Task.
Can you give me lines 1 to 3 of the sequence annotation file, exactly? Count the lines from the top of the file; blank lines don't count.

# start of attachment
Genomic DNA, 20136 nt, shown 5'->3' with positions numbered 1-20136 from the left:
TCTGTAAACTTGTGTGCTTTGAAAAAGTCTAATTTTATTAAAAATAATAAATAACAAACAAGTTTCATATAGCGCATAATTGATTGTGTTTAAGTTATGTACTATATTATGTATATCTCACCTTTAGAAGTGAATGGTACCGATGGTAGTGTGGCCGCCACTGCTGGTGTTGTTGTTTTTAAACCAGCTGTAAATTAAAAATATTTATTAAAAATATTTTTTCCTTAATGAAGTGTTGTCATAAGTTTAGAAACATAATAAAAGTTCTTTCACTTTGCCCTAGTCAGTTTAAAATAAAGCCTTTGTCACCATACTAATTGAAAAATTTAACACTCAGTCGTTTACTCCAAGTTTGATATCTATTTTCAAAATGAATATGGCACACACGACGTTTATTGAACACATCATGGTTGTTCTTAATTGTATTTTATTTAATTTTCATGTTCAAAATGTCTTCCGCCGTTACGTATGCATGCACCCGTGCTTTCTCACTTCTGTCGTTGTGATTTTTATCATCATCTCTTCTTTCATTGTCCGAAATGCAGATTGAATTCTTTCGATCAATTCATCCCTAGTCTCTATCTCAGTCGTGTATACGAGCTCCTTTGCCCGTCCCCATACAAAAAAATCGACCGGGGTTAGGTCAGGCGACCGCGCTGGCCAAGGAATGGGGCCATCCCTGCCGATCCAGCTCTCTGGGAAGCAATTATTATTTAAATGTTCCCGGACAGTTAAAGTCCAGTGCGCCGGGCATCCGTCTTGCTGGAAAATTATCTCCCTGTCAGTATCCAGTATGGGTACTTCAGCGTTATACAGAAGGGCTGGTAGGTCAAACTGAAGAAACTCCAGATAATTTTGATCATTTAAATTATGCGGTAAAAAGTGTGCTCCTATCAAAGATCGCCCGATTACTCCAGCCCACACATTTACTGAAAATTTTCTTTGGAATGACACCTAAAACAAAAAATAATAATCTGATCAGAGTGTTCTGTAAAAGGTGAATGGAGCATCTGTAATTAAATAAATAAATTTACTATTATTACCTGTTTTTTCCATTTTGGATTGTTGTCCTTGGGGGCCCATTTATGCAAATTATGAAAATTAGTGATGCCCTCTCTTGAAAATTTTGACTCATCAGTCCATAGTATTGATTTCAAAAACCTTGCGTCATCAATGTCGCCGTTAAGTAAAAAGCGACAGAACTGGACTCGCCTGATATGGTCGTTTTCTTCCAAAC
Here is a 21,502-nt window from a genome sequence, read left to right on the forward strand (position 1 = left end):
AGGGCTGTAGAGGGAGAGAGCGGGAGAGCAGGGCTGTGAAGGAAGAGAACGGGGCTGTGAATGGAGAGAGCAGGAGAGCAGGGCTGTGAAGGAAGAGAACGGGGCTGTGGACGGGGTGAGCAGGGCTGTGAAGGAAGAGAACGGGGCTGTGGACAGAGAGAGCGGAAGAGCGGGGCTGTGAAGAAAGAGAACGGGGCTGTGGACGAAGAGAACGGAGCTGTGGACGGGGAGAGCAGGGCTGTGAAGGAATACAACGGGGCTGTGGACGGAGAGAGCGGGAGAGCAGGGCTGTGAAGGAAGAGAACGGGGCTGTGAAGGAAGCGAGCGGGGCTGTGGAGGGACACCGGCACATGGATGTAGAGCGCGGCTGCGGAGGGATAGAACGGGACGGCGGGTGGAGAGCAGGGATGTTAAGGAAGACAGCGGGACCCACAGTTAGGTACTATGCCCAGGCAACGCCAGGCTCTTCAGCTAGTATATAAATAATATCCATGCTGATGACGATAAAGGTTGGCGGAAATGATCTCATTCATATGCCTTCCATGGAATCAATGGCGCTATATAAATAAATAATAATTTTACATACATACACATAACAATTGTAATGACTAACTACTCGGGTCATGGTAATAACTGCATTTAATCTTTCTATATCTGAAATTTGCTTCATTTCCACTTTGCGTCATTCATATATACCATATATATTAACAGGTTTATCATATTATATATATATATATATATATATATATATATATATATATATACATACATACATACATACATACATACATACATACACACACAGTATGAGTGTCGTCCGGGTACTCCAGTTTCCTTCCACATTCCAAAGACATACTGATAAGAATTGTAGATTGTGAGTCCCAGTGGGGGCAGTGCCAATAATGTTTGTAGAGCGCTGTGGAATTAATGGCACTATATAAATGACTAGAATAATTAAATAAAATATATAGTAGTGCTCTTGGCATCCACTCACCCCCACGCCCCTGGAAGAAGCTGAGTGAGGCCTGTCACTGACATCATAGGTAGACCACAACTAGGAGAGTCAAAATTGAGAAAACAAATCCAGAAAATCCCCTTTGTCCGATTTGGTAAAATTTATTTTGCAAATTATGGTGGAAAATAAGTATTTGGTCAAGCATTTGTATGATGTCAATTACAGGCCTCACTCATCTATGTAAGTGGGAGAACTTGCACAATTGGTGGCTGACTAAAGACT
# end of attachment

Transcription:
Genomic DNA, 20136 nt, shown 5'->3' with positions numbered 1-20136 from the left:
TCTGTAAACTTGTGTGCTTTGAAAAAGTCTAATTTTATTAAAAATAATAAATAACAAACAAGTTTCATATAGCGCATAATTGATTGTGTTTAAGTTATGTACTATATTATGTATATCTCACCTTTAGAAGTGAATGGTACCGATGGTAGTGTGGCCGCCACTGCTGGTGTTGTTGTTTTTAAACCAGCTGTAAATTAAAAATATTTATTAAAAATATTTTTTCCTTAATGAAGTGTTGTCATAAGTTTAGAAACATAATAAAAGTTCTTTCACTTTGCCCTAGTCAGTTTAAAATAAAGCCTTTGTCACCATACTAATTGAAAAATTTAACACTCAGTCGTTTACTCCAAGTTTGATATCTATTTTCAAAATGAATATGGCACACACGACGTTTATTGAACACATCATGGTTGTTCTTAATTGTATTTTATTTAATTTTCATGTTCAAAATGTCTTCCGCCGTTACGTATGCATGCACCCGTGCTTTCTCACTTCTGTCGTTGTGATTTTTATCATCATCTCTTCTTTCATTGTCCGAAATGCAGATTGAATTCTTTCGATCAATTCATCCCTAGTCTCTATCTCAGTCGTGTATACGAGCTCCTTTGCCCGTCCCCATACAAAAAAATCGACCGGGGTTAGGTCAGGCGACCGCGCTGGCCAAGGAATGGGGCCATCCCTGCCGATCCAGCTCTCTGGGAAGCAATTATTATTTAAATGTTCCCGGACAGTTAAAGTCCAGTGCGCCGGGCATCCGTCTTGCTGGAAAATTATCTCCCTGTCAGTATCCAGTATGGGTACTTCAGCGTTATACAGAAGGGCTGGTAGGTCAAACTGAAGAAACTCCAGATAATTTTGATCATTTAAATTATGCGGTAAAAAGTGTGCTCCTATCAAAGATCGCCCGATTACTCCAGCCCACACATTTACTGAAAATTTTCTTTGGAATGACACCTAAAACAAAAAATAATAATCTGATCAGAGTGTTCTGTAAAAGGTGAATGGAGCATCTGTAATTAAATAAATAAATTTACTATTATTACCTGTTTTTTCCATTTTGGATTGTTGTCCTTGGGGGCCCATTTATGCAAATTATGAAAATTAGTGATGCCCTCTCTTGAAAATTTTGACTCATCAGTCCATAGTATTGATTTCAAAAACCTTGCGTCATCAATGTCGCCGTTAAGTAAAAAGCGACAGAACTGGACTCGCCTGATATGGTCGTTTTCTTCCAAAC
Here is a 21,502-nt window from a genome sequence, read left to right on the forward strand (position 1 = left end):